Aircraft systems/performance

Some errors on systems logic and their interactions were corrected, while most of the new features involves the engine behavior.  With wear and age engines will build asymmetries, thrust levers asymmetry, and asymmetric spool ups just like the real ones.

Effects

Other than the cockpit lights update we added new effects for St. Elmo’s fire on the windshields, tailpipe fire during abnormal engine start, brake smoke effect for hot brakes and smoke effects on the external power vehicles.

Maddog Maintenance System

Each aircraft will start “aging” differently, fluids will be consumed, engines will build up discrepancies as their life hours increase, light bulbs will occasionally burn, repetitive snags could occur on the same aircraft and of course you are responsible to perform the necessary maintenance tasks and periodic checks.

This will be just the foundation of a complex random/maintenance based failures we want to develop further in time.

Each airframe builds up independent amount of engine hours (per engine), apu hours, flight cycles.  Oil, Hyd fluids consumption for each airframe will tend to increase with the amount of hours until service check.  APU bleed performance will decrease with hours.  Brake efficiency will decrease with number of brake application.  EGT/OIL temp will increase with the number of engine hours and levers/engine asymmetry and asymmetric spool up will increase with engine hours.  The rate of “light” failures will increase with number of hours till the next service check.  A Technical Log page in the Load Manager will notify you of any maintenance related issue and prompt you to perform the required maintenance actions, when required.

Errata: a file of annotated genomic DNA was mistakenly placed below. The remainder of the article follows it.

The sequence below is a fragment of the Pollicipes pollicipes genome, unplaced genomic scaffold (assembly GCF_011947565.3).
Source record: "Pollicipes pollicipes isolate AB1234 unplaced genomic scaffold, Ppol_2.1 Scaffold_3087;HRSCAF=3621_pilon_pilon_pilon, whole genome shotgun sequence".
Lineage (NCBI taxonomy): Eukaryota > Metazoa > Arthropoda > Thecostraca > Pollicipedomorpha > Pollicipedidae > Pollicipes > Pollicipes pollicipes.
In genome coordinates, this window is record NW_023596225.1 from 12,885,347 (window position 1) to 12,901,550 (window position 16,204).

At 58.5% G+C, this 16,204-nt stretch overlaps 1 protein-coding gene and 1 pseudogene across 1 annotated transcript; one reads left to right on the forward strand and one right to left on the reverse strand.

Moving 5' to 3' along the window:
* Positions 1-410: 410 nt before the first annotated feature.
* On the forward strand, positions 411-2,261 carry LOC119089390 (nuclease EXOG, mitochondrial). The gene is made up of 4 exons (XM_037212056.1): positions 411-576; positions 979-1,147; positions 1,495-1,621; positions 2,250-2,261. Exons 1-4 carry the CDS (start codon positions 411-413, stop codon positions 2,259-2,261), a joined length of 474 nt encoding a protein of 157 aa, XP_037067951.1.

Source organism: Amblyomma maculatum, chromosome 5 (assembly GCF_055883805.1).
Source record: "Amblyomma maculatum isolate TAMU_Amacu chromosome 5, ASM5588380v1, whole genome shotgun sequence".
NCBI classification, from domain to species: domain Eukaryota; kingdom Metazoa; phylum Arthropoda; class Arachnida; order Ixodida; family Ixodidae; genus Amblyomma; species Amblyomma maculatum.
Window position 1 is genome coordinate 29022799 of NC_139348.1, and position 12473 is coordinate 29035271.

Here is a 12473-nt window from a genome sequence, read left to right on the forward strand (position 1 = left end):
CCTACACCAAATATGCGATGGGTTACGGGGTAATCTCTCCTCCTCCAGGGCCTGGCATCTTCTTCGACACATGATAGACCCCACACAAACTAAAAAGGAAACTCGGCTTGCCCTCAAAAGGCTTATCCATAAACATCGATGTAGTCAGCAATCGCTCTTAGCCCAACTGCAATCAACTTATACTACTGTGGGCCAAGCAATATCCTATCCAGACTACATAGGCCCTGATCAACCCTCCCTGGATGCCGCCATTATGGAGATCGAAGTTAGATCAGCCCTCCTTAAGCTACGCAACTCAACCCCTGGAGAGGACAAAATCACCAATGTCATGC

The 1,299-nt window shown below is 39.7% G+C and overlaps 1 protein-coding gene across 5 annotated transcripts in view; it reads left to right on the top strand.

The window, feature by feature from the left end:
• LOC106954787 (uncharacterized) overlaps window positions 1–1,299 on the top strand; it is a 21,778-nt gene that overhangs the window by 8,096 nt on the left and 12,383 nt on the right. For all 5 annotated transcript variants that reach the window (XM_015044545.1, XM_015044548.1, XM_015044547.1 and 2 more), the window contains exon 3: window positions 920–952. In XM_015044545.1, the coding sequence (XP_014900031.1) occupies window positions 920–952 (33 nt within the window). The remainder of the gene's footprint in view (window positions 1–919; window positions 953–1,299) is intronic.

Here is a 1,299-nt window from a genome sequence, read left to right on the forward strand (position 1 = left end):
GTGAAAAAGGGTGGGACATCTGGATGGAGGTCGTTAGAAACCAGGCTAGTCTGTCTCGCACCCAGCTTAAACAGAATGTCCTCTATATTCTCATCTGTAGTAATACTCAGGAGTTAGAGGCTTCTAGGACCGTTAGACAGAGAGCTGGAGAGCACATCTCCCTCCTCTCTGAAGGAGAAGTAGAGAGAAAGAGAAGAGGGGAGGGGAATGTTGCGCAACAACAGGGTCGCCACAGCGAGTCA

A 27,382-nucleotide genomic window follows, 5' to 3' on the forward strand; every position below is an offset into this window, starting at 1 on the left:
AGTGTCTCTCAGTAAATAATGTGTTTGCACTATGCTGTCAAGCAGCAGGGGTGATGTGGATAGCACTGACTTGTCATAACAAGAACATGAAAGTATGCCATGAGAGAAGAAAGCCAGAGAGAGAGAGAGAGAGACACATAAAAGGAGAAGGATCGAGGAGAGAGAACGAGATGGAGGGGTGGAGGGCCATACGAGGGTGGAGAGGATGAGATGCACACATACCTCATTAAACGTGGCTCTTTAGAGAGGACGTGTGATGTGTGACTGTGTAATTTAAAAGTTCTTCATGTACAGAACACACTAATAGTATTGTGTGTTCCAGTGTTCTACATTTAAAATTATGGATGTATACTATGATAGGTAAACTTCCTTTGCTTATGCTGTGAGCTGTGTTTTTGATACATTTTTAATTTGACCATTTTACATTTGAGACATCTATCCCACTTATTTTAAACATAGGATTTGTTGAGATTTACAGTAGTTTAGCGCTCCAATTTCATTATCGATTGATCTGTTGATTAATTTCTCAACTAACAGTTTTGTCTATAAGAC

When failures are dispatchable by MEL you can opt to either fix it or fly with it in the MEL, involving the risk of face more serious failures in flight.  The Technical Log page will notify you upon reaching the expiry date of MEL and/or maintenance checks.

Each airframe will tend to build its own specific snags… so you might have an aircraft with repetitive fuel pump issues… you might be able to perform resets a few times until it brakes for good and you have to snag it in the MEL and eventually fix it.  Furthermore the SP1 includes a “turnaround mode” which will allow you to find the aircraft the same way you left it when you close the simulator.

The future

For those of you eagerly waiting for the Shared Cockpit function we want to reassure you that it is still in the plans and possibly one of the next project in line.  As previously announced after stabilizing the FSX version with a dedicated Service Pack for the 32bit platforms, we will focus on the single P3D 64bit environment development.  We believe we can only continue to improve on a live platform which grows and expands, rather than try to fix groundbreaking new features on an old platform that simply does not support them.  We truly believe the transition is worth, and we want to encourage it by continue offering the upgrade for just the price difference between them.

We trust you will enjoy this update as much as we enjoyed making it, and we hope you will value the huge amount of time we invested in it.

Looking forward to give you more great news in the future.

The Fly the Maddog X development team.

To review the original release timeline commentary, see the source post via the developers official Facebook page.  If you’d like to purchase the current version, visit the developers product listing page via simMarket.  As of the time of this writing, the 32-bit version is priced at €57.00 EUR, the 64-bit version at €70.00 EUR.

*Images courtesy of Leonardo Software House.